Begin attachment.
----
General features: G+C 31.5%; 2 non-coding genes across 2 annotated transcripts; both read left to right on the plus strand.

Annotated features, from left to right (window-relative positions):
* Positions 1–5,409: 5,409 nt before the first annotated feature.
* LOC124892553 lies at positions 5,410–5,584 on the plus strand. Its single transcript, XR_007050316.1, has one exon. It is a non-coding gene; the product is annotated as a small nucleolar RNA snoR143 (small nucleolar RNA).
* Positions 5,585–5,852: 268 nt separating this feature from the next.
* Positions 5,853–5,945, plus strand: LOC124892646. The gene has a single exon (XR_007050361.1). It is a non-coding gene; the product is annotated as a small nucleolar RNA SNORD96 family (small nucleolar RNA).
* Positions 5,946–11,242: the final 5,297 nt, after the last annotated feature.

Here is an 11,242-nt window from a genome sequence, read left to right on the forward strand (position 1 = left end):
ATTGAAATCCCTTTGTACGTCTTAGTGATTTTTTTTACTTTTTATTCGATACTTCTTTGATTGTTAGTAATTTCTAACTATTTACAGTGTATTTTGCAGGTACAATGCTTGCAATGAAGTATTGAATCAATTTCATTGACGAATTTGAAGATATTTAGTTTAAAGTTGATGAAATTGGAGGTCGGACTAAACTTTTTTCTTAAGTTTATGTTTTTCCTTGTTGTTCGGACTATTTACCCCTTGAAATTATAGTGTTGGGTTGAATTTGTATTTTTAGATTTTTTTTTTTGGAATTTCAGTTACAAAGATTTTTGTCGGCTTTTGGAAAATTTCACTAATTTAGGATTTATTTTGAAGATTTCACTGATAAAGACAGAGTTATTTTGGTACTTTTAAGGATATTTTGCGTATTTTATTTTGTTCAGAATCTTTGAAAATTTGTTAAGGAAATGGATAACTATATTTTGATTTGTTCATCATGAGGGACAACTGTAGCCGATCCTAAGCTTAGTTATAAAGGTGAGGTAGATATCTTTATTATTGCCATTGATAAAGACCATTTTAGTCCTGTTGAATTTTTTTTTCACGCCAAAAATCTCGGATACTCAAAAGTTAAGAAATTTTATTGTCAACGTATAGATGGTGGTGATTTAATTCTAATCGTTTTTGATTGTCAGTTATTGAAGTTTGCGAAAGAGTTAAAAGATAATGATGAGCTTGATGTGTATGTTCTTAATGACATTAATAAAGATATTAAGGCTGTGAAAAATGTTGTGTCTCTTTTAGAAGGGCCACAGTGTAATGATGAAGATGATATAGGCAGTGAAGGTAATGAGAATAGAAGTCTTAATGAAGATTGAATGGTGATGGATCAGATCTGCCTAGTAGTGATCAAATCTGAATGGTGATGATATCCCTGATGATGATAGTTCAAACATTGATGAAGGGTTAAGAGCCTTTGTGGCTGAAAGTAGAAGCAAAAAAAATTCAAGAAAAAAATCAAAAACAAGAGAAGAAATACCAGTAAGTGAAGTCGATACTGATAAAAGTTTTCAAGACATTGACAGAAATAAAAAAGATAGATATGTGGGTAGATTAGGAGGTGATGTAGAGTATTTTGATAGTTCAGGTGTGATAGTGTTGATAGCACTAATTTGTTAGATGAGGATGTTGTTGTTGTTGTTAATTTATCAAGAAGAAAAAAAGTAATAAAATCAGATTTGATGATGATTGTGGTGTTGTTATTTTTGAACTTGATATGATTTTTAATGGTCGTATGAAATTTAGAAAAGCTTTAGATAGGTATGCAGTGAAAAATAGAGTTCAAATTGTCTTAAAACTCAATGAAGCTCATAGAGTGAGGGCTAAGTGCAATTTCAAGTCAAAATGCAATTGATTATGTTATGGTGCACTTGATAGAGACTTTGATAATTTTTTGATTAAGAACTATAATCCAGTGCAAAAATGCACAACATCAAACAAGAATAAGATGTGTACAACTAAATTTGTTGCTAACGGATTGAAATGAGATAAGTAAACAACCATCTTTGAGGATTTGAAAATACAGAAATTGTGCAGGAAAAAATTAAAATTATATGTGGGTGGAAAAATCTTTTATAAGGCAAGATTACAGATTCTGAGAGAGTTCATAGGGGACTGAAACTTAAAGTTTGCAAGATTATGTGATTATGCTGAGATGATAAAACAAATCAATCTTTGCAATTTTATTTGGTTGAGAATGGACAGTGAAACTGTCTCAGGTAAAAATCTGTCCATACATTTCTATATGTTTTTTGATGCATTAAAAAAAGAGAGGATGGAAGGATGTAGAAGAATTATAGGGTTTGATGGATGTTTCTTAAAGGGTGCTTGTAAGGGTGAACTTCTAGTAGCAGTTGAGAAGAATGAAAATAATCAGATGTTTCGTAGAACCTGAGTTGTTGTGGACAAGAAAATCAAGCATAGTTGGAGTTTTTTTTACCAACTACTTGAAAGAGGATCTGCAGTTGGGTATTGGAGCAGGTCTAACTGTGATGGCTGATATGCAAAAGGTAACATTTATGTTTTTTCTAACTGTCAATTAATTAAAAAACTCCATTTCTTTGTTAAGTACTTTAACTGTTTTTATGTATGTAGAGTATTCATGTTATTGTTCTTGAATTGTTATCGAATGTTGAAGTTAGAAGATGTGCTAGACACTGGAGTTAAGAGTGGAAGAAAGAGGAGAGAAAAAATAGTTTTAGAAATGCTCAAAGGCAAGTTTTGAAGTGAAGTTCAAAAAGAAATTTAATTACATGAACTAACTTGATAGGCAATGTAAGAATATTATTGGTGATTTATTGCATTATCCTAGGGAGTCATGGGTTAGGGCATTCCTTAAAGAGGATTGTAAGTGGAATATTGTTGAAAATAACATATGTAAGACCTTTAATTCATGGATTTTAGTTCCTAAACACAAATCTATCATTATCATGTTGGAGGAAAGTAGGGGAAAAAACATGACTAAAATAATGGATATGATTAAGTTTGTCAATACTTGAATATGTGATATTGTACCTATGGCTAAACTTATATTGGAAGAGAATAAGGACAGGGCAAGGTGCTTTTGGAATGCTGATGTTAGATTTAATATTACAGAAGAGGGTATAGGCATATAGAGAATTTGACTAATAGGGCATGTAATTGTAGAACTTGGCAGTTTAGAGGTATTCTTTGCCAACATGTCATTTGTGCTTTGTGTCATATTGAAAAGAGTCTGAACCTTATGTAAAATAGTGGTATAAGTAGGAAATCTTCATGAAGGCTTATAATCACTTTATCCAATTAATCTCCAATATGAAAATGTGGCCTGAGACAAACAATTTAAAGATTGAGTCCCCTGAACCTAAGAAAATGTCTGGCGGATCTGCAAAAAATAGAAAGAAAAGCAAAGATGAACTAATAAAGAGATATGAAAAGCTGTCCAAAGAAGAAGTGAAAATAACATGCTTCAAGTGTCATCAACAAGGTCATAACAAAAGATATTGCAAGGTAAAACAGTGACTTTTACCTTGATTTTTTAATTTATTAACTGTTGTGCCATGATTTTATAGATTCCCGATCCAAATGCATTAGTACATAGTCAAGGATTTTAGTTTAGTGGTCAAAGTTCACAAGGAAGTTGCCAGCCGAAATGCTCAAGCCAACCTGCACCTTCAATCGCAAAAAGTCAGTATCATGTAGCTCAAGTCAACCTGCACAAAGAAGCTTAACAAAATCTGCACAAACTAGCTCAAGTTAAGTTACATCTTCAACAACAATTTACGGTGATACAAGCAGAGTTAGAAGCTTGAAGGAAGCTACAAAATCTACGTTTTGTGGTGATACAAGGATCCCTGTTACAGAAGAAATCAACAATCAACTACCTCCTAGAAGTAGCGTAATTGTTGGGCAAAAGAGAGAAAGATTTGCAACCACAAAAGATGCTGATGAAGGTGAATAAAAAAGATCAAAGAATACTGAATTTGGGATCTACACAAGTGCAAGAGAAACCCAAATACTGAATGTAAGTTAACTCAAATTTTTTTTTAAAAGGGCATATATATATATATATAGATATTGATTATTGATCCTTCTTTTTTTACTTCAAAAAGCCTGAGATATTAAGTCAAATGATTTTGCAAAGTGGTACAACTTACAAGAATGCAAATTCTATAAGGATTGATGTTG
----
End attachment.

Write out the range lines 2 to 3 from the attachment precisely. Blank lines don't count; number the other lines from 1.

Annotated features, from left to right (window-relative positions):
* Positions 1–5,409: 5,409 nt before the first annotated feature.